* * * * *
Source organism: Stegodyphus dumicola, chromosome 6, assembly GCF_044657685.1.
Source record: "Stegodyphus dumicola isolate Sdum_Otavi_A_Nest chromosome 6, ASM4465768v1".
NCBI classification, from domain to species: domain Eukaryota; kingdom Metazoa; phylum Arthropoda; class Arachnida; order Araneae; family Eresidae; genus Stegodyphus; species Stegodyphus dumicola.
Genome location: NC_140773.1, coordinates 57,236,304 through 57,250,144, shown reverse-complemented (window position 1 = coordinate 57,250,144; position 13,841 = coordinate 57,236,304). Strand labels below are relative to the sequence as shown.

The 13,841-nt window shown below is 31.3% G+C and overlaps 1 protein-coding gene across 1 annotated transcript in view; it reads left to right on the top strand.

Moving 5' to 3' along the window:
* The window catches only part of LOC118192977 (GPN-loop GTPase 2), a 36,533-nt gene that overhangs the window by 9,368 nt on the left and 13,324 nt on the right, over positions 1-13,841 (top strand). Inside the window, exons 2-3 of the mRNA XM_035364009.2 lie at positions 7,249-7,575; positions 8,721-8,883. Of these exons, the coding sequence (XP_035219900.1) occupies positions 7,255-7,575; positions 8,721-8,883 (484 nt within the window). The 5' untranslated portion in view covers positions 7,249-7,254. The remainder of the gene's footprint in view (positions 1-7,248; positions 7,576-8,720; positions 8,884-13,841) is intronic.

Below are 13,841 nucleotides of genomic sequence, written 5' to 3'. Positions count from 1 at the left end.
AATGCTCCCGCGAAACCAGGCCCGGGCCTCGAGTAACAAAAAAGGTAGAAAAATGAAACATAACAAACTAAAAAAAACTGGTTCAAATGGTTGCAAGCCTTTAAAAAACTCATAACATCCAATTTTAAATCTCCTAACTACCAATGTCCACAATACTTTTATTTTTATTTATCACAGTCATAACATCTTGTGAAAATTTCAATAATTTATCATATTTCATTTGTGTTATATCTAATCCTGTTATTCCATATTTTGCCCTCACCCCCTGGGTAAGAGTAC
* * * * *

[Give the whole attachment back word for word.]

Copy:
Source organism: Stegodyphus dumicola, chromosome 6, assembly GCF_044657685.1.
Source record: "Stegodyphus dumicola isolate Sdum_Otavi_A_Nest chromosome 6, ASM4465768v1".
NCBI classification, from domain to species: domain Eukaryota; kingdom Metazoa; phylum Arthropoda; class Arachnida; order Araneae; family Eresidae; genus Stegodyphus; species Stegodyphus dumicola.
Genome location: NC_140773.1, coordinates 57,236,304 through 57,250,144, shown reverse-complemented (window position 1 = coordinate 57,250,144; position 13,841 = coordinate 57,236,304). Strand labels below are relative to the sequence as shown.

The 13,841-nt window shown below is 31.3% G+C and overlaps 1 protein-coding gene across 1 annotated transcript in view; it reads left to right on the top strand.

Moving 5' to 3' along the window:
* The window catches only part of LOC118192977 (GPN-loop GTPase 2), a 36,533-nt gene that overhangs the window by 9,368 nt on the left and 13,324 nt on the right, over positions 1-13,841 (top strand). Inside the window, exons 2-3 of the mRNA XM_035364009.2 lie at positions 7,249-7,575; positions 8,721-8,883. Of these exons, the coding sequence (XP_035219900.1) occupies positions 7,255-7,575; positions 8,721-8,883 (484 nt within the window). The 5' untranslated portion in view covers positions 7,249-7,254. The remainder of the gene's footprint in view (positions 1-7,248; positions 7,576-8,720; positions 8,884-13,841) is intronic.

Below are 13,841 nucleotides of genomic sequence, written 5' to 3'. Positions count from 1 at the left end.
AATGCTCCCGCGAAACCAGGCCCGGGCCTCGAGTAACAAAAAAGGTAGAAAAATGAAACATAACAAACTAAAAAAAACTGGTTCAAATGGTTGCAAGCCTTTAAAAAACTCATAACATCCAATTTTAAATCTCCTAACTACCAATGTCCACAATACTTTTATTTTTATTTATCACAGTCATAACATCTTGTGAAAATTTCAATAATTTATCATATTTCATTTGTGTTATATCTAATCCTGTTATTCCATATTTTGCCCTCACCCCCTGGGTAAGAGTAC